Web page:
Congratulations to our friends and colleagues at Skanska USA Building and to the Vela Systems team for winning a coveted 2011 Fiatech CETI: Celebration of Engineering & Technology Innovation Award in the Intelligent and Automated Construction Job Site category for the James B. Hunt Jr. Library project.
The uniting goal at Fiatech is to “…make step change improvement in the design, engineering, construction, and maintenance of large capital assets.” Striving toward that goal brings Fiatech’s diverse members together, to share ideas, exchange information, discuss and debate possible solutions, all in the open forum provided by Fiatech to improve the capital projects industry.
The CETI Awards recognize significant achievements in technology research, development, and implementation in the capital projects industry. Fiatech established the awards in 2006 to promote and showcase such achievements. An annual award, the CETIs recognizes organizations and individuals: organizations for implementing new and emerging technologies, and individuals for making significant strides in advancing innovation in research and development.
The Hunt Library project at North Carolina State University involved constructing a 250,000 square-foot steel frame facility. Unique systems presented high levels of risk for construction. The first is a curtain wall system comprised of over 800 units, each unique in size, color, and glass type. Next, the building uses chilled beams and radiant panels for heating and cooling, unusual in the high-humidity of the southeastern U.S. The building interior has cutting-edge technologies: micro-tile displays and interactive exhibits. Finally, the library has no stacks, but instead features a fully automatic book delivery system—a 50-foot pit housing approximately two million volumes.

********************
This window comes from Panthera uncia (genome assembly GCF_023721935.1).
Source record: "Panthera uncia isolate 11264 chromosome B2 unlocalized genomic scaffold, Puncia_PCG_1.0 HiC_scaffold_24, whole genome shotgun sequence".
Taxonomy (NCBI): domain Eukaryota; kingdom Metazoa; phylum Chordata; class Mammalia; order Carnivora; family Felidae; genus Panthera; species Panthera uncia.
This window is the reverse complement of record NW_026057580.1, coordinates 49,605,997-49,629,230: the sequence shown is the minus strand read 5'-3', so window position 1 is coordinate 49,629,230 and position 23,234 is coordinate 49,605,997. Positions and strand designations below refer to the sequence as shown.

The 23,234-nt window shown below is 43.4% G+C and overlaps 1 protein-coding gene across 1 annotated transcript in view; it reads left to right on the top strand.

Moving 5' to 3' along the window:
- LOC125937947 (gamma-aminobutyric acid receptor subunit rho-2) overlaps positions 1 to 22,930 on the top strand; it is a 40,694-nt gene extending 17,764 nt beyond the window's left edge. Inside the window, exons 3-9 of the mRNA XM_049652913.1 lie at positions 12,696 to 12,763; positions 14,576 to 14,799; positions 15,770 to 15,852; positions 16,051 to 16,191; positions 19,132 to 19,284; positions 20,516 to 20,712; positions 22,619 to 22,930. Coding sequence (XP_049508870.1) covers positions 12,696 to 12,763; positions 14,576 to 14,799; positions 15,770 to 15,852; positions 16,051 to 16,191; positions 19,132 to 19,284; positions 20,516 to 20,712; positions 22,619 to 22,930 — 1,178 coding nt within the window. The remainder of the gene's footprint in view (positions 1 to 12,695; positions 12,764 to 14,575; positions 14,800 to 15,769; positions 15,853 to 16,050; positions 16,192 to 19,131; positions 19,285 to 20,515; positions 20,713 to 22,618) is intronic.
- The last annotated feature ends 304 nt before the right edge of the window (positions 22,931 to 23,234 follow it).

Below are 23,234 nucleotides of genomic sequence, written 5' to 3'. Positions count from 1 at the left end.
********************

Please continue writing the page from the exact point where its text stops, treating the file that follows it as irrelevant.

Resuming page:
The Skanska team approached the project with a critical eye on technology: using BIM in estimating and preconstruction, visualization and smartboards, logistics planning and 4D scheduling, field mobility and mobile electronic resource stations (MERS), material tracking, mechanical, electrical, and plumbing coordination, and as-built BIM handover.
For the curtain wall system, supply chain management called for barcoding each curtain wall unit, tracking them from fabrication through installation, and linking them to the BIM model. Another critical aspect revolved around iPads and MERS. MERS allowed subcontractors to view all RFIs and ASIs as well as the BIM model, which provided huge benefits in visualization.
A Skanska innovation grant resulted in a detailed ROI study. Time and motion studies determined the change in 28 specific work processes after adoption of technologies on the project. Results showed an overall reduction from 62 hrs/wk to 54.5 hrs/wk on average. The team also analyzed the benefits of time and efficiency gains on avoided rework.
Again, kudos to our friends and colleagues at Skanska USA Building. We look forward to continuing to partner with them to leverage innovative technologies that unlock new forms of value for Skanska and for Skanska’s clients, owners, and stakeholders.
Watch this video featuring Will Senner, a Skanska Project Engineer, showing Vela Systems software on an iPad for issues tracking, commissioning, and Building Information Modeling (BIM) at the Hunt Library project.